I think my best course of action is to walk you through the entire thought process:

Number one, if I took the time to get out the vacuum cleaner, then if there’s something on the floor, I’m 100% going to try to get it with the vacuum. And if it doesn’t work the first time, I’m going to try coming at the string from different angles. Every time I run over the string, it changes position on the floor, so the vacuum is doing something, right? And maybe in the meantime I’m keeping an eye on a piece of dirt in the basic vicinity of the string to see if the vacuum picks that up. If it does, I know the problem’s not the vacuum cleaner.

Then it occurs to me: What if this string is attached to the carpet, and if I sucked it up, I would slowly suck up the entire carpet? So I pick up the string, and if it comes right up in my hand, I know that’s not the issue. And then I look at the string. What did it come from, if not the carpet itself? Is it tzitzis? Did it come from the laundry?

Either way, I can technically put the string into the garbage manually at this point, now that I’m holding it. But that would involve turning off the vacuum and walking over to a garbage can. Alternatively, I can put the string in my pocket, forget it in the laundry, and repeat the cycle next week. So yeah, I’m feeding it right back in. Considering I’ve already determined that there’s no reason for the vacuum not to be picking this up, I’m not going to give it the satisfaction of getting out of something that is clearly its job.

I don’t know that I would behave any other way. I actually wish the street sweeper would do the same thing if they find there’s something they’re not picking up: Go back and forth over it a dozen times, get out of the truck and pick it up to examine it, and then manually feed it into the bottom. Instead of just leaving it on the street for the next time.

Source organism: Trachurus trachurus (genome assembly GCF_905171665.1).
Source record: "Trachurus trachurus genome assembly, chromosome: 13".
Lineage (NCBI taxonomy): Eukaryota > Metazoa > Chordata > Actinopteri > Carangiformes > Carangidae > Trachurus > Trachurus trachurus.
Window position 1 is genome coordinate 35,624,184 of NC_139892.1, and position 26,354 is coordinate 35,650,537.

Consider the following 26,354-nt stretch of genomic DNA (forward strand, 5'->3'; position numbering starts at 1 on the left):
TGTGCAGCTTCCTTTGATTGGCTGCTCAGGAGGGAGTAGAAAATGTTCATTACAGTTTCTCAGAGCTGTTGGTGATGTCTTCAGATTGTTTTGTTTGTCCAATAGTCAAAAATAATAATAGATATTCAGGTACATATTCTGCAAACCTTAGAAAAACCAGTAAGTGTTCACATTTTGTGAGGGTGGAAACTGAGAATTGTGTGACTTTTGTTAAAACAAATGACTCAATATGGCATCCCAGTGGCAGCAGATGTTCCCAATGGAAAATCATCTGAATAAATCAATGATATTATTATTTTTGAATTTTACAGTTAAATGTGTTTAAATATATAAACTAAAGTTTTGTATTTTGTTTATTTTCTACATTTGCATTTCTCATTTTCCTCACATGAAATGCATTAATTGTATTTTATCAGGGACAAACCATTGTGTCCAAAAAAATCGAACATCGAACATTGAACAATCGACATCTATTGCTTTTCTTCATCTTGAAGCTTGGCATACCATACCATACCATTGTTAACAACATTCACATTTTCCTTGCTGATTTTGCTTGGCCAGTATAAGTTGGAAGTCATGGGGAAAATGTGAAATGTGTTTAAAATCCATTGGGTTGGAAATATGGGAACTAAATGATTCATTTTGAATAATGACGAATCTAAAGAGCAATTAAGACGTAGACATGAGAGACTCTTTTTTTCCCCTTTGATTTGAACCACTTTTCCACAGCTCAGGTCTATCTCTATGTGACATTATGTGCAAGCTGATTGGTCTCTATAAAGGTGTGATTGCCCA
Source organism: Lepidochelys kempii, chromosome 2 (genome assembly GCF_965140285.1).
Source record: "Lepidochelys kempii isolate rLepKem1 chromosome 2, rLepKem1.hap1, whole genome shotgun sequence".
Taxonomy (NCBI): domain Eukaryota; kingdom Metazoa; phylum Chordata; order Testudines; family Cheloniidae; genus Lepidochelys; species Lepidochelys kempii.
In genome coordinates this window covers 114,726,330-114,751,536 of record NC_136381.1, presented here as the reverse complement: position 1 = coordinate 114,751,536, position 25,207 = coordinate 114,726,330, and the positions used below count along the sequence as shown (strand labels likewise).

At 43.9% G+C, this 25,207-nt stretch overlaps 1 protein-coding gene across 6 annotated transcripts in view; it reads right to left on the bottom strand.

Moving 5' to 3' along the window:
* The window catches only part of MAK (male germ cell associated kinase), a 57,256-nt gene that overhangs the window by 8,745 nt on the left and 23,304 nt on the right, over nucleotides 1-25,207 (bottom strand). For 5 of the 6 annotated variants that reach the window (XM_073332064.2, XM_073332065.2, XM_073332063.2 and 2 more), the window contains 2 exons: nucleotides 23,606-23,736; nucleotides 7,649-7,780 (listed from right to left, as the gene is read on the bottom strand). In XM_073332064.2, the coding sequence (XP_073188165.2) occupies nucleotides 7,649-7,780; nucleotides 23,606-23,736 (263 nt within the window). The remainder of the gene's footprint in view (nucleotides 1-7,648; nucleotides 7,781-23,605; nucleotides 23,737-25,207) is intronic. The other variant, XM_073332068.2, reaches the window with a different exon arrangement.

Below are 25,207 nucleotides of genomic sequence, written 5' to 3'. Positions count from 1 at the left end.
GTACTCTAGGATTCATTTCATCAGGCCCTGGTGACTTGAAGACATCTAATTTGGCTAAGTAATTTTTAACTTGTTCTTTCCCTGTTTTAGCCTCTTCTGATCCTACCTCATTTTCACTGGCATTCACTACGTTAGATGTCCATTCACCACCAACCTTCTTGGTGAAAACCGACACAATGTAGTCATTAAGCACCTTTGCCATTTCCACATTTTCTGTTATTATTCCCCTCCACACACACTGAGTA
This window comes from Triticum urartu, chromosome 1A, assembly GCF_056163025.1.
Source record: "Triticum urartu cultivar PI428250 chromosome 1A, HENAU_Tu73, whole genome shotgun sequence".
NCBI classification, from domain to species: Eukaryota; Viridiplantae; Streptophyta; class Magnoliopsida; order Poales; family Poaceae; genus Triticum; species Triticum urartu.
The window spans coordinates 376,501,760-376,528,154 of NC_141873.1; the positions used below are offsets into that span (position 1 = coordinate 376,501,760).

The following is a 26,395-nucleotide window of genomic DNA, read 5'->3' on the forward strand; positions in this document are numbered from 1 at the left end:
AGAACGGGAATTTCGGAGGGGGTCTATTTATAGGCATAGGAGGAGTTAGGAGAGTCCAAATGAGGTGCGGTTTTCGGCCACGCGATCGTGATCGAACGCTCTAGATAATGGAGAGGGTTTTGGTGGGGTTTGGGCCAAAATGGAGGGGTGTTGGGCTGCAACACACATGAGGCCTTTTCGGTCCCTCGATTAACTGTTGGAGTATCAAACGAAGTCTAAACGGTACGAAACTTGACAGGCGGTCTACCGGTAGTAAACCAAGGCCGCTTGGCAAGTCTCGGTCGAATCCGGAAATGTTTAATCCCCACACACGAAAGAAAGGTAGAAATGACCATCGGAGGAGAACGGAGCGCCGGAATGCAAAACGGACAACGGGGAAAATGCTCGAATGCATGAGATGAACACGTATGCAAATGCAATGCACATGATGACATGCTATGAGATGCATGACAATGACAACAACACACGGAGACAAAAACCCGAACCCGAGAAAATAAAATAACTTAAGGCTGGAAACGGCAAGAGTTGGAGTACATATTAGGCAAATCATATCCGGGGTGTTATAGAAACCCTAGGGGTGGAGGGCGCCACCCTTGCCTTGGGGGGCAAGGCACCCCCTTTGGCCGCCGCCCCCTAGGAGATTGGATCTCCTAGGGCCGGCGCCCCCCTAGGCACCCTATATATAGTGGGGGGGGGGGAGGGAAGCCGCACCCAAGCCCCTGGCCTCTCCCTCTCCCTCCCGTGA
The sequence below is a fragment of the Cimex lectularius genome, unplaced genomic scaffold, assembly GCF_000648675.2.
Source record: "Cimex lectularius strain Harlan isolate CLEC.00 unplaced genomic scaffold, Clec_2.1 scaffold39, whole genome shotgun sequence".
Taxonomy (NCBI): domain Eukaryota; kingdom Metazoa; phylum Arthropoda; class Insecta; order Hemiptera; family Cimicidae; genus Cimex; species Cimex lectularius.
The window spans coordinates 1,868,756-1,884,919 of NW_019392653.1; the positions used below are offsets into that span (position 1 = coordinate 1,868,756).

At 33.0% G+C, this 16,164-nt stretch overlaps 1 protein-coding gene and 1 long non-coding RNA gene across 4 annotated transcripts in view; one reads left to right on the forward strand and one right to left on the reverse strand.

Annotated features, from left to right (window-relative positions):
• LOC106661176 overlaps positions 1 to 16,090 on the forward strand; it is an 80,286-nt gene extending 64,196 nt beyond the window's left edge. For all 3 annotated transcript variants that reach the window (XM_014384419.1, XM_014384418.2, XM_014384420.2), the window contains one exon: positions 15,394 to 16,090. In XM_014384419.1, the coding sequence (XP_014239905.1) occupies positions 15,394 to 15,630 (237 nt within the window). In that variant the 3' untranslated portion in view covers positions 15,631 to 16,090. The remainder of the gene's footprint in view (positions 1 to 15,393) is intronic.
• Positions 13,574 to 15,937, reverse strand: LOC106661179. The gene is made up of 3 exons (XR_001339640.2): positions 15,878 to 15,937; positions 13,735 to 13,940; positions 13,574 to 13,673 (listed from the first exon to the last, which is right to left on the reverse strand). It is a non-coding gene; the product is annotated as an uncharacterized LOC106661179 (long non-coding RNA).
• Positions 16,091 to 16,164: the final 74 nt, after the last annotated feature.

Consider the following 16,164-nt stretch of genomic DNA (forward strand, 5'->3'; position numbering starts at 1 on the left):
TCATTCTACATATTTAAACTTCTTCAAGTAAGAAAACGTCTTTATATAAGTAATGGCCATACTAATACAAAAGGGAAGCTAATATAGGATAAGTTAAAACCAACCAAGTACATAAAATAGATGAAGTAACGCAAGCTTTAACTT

Dear Mordechai,

Why do car dealerships always have balloons tied to the cars?


Dear B.,

To let you know it’s a car dealership. The issue with car dealerships is that it’s a bunch of cars in a lot around a smallish building. You wouldn’t even turn your head if not for the balloons. You’d assume it’s just a parking lot. For people who are all obsessed with the same brand of car.

So the balloons are there to get your attention. Those, and the sukkah decorations.

Car dealerships have to make their own rules in the first place, because they’re not like normal stores. They only sell about seven items, they don’t have shelves like a normal store or even like a smallish parking lot in the city, they have to keep most of their stock outside like at the fruit store, and every single person haggles. It’s like working at the shuk. Also, they don’t take WIC, or even yeshiva dollars, and you can’t ask them to gift wrap.

But the balloons are misleading, right? They make it look like buying a car is a fun experience involving clowns—a whole army of clowns that they cram into the car as you watch, so they can show you how much storage space you’re getting—when, generally, buying a car is a painful experience that involves you haggling further and further down over a matter of hours, and then watching the dealer tack on hidden charges until you’re back up to the original asking price. But they’ll probably throw in the balloon if you ask. Hold firm on that. Maybe even that waving balloon man. You can set him up outside your house so people can find you on Purim, or when you have a simcha, or if you have a nighttime Hatzalah call.

But no, no one says, “I don’t know if I really need a new car … Wait, they come with balloons?”

There are only two reasons to buy a car, and they are:

(1) needing a new car and

(2) not wanting to clean the old one for Pesach.

Have a question for “How Should I Know?” Tie a balloon to it.

Mordechai Schmutter is a weekly humor columnist for Hamodia and is the author of seven books, published by Israel Book Shop. He also does freelance writing for hire. You can send any questions, comments, or ideas to Read more of Mordechai Schmutter’s articles at